why microsampling is the future of animal testing
As part of the research for the interactive e-book Bioanalysis Zone Explores Microsampling, the editors of Bioanalysis Zone conducted an in-depth survey on the acceptance, adoption, and applications of microsampling technology. It found that the increased popularity of microsampling is due in large part to its applications in animal research.
“The industry is starting to see many more companies begin to embed microsampling into their preclinical workflows,” writes Tim Sangster, a bioanalytical chemist at Charles River laboratories, in an essay accompanying the survey. “In the past couple of years, we have seen some real commitment to microsampling by several large companies and also from our regulators.”
Collect more samples per animal
Using Mitra™ microsampling technology in preclinical trials can reduce animal usage by sevenfold. What’s more, it facilitates serial sampling from the same animal, circumventing familiar “one-mouse, one-time point” study design.
“Serial sampling has been taken as the gold standard for doing pharmacokinetic analysis,” says Roger Hayes, PhD, Senior Vice President, DMPK, at MPI Research, in an interview with Bioanalysis Zone. “There’s less variability when you’re taking blood out of the same animal. It’s also faster and you don’t have to wait as long to get that sample. With recent volumetric accurate devices that are around, like volumetric absorptive microsampling (VAMS™), they can take samples of 10 μl, are much faster, and cause less stress on the animals.”
“There has also been a lot of discussion within the industry ensuring that we generate our safety and toxicokinetic data in the same animals,” writes Sangster. “Microsampling has not only facilitated these discussions but is also enabling our ability to deliver this. The removal of toxicokinetic subgroups from studies is having and will continue to have a significant impact on reducing the number of animals used in research."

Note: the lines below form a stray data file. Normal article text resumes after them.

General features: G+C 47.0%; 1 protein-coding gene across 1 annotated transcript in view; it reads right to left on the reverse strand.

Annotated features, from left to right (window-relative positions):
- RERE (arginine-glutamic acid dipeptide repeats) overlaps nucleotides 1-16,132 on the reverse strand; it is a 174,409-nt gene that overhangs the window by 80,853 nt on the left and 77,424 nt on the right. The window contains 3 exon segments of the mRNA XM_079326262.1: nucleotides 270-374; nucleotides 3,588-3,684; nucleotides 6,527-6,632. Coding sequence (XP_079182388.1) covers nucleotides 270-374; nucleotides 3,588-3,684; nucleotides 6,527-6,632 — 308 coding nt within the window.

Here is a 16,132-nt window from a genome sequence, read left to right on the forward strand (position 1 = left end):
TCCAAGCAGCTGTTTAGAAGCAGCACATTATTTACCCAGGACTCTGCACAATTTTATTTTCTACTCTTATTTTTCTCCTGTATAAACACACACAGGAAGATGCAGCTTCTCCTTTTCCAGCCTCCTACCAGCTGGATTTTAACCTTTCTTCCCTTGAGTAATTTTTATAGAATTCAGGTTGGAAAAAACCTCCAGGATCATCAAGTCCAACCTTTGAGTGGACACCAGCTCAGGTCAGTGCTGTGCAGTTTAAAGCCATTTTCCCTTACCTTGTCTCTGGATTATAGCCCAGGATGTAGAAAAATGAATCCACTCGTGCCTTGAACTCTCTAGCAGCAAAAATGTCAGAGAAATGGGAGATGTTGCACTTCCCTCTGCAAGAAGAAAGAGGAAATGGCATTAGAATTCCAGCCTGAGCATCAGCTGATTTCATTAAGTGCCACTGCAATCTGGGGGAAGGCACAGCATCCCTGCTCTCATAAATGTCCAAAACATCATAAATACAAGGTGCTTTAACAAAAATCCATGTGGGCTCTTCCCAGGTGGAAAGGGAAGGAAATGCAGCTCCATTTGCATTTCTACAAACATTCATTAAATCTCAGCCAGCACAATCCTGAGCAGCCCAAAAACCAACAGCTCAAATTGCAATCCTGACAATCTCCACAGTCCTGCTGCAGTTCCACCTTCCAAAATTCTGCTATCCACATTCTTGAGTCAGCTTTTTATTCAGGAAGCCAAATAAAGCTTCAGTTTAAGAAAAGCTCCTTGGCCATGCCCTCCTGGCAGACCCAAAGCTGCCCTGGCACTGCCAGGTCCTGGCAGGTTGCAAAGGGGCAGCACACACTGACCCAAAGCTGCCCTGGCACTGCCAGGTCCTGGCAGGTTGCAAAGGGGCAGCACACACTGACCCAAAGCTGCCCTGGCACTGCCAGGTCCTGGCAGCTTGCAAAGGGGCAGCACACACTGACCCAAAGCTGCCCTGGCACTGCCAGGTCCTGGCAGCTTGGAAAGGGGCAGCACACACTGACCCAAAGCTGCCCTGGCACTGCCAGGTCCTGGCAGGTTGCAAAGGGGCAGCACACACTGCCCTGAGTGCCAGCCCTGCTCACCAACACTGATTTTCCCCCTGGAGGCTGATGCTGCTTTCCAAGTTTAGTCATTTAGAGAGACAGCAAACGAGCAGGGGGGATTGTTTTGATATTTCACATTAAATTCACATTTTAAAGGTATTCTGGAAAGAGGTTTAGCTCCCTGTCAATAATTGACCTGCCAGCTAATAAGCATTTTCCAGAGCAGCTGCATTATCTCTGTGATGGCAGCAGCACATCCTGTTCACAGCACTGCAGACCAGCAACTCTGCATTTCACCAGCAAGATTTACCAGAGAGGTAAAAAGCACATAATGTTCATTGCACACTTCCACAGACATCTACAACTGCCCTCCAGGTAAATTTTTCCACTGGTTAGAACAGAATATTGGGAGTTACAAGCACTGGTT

Cut costs and improve data quality
VAMS technology is one of the most promising alternatives to wet blood collection, cutting costs and producing results on par with those obtained through traditional methods. Using microsampling in animal specimen collection doesn’t just save money; it also yields more useful data.
“The better you can do serial sampling, the better the quality of the data coming out of what you are analyzing,” says Hayes. “When you’re using fewer animals on study, and this is more strictly in the discovery and nonclinical space, everybody is happier. There is a cost reduction as well; in addition to getting the quality with a cheaper study.”
Click here to download Bioanalysis Zone Explores Microsampling and discover the current state of microsampling (including micro blood collection techniques in laboratory animals) and where this work is headed.
The conversation continues in a live panel discussion on Wednesday, February 15th. Click here to check your time zone and register now.
And click here to dig deeper into VAMS microsampling technology and its applications in animal testing.
Topics: Animal Testing